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Gravitational Wave Scientists Set Their Sights on Dark Matter

Gravitational waves illustration.

Incredibly sensitive instruments used in landmark discoveries could help solve one of the biggest remaining mysteries in the Universe.

The technology behind one of the biggest scientific breakthroughs of the century – the detection of gravitational waves – is now being used in the search for elusive dark matter. In a study published recently in Nature, a team led by scientists from Cardiff University’s Gravity Exploration Institute used data from the German-UK GEO600 gravitational-wave detector near Hannover, Germany, to search for a new kind of dark matter for the very first time. Though no direct detection has been made, this unique search is the first step in establishing a novel search method. The non-detection allowed the researchers to rule out some theories about dark matter and helps to improve future searches for this invisible constituent of our Universe.

Thought to make up roughly 85% of all matter in the Universe, dark matter has never been observed directly and remains one of the biggest unsolved mysteries in modern physics. Even though dark matter has never been directly detected, scientists suspect it exists due to its gravitational effect on objects across the Universe. For example, a large amount of unseen matter may explain why galaxies rotate as they do, and how they could have formed in the first place.

Until recently, it was widely believed that dark matter was composed of heavy elementary particles. These were not discovered despite a multitude of efforts, and scientists are now turning to alternative theories to explain dark matter. A recent theory says that dark matter is actually something called a scalar field, which would behave as invisible waves bouncing around galaxies, including our own Milky Way.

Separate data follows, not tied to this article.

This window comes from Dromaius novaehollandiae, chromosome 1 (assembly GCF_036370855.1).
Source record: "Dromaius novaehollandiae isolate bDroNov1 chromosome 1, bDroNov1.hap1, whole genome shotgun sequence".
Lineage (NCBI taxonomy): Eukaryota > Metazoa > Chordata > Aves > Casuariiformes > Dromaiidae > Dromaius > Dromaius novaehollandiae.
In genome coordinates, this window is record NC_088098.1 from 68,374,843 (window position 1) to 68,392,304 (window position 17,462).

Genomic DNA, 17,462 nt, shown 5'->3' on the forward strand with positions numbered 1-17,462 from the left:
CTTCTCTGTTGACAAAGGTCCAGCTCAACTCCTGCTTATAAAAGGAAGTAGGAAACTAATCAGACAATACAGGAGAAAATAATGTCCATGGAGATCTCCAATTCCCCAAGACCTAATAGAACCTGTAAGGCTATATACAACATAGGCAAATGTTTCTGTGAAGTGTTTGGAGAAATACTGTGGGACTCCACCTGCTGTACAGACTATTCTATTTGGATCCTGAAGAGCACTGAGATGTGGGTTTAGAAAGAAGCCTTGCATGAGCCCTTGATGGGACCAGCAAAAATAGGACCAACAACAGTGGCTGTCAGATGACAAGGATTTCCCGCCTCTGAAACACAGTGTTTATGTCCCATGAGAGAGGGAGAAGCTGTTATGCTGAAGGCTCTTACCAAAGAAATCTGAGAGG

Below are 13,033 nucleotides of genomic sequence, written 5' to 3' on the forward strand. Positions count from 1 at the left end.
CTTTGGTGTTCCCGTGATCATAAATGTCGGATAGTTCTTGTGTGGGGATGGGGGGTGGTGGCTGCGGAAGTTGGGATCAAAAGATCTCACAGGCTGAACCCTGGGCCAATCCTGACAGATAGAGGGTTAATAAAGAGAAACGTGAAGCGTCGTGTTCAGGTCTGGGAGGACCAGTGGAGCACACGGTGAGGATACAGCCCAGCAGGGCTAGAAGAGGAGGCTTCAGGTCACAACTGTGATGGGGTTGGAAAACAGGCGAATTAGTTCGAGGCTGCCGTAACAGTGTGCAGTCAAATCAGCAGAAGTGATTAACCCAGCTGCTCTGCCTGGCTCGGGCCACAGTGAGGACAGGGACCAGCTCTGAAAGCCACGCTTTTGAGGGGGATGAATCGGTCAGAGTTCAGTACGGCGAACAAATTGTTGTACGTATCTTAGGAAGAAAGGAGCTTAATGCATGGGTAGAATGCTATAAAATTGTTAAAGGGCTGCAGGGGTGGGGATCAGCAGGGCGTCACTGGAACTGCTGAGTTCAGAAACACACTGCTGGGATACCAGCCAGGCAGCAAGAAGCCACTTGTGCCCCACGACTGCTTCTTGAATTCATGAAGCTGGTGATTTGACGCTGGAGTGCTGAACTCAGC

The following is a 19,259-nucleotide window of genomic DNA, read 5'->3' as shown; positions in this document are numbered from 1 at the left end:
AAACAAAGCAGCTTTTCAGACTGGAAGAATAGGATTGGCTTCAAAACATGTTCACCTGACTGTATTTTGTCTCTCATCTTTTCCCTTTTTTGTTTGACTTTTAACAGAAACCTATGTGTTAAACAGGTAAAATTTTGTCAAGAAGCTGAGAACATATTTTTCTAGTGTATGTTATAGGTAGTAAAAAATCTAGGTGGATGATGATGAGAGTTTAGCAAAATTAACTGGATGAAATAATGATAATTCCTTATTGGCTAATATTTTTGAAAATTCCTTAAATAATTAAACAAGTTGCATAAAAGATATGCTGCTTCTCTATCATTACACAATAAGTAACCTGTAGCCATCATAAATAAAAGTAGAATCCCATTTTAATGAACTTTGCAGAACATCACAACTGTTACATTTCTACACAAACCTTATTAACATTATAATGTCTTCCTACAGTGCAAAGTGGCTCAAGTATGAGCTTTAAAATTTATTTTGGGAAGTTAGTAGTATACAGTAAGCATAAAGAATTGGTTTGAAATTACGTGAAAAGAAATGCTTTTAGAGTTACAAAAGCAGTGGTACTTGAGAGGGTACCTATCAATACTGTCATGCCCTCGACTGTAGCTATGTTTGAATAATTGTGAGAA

GEO600 Detector

Illuminating research: scientists have developed innovative technologies for the detector GEO600, which are also used in other systems of this type worldwide. Credit: © H. Lueck / Max Planck Institute for Gravitational Physics

With extremely sensitive detectors now at their disposal, already proven through several outstanding discoveries, scientists believe that existing gravitational wave technology has the true potential to finally directly discover dark matter and even find out what it is made of.

“We realized our instruments could be used to hunt for this new kind of dark matter, although they were initially designed for detecting gravitational waves,” said Hartmut Grote, from Cardiff University’s Gravity Exploration Institute, who instigated the investigation and who was the GEO600 lead scientist from 2009 to 2017.

Within a laser interferometer such as GEO600, a laser is split into two beams of light that travel hundreds of meters through vacuum tubes, and are bounced between mirrors before meeting up on a detector. From this, scientists can gauge with great accuracy how out of sync the beams of light are with each other, which is itself proxy for any disturbance the beams encounter. In gravitational-wave detection, ripples in space-time from distant astronomical events compress and stretch the distance the laser light travels by a thousandth of a proton diameter.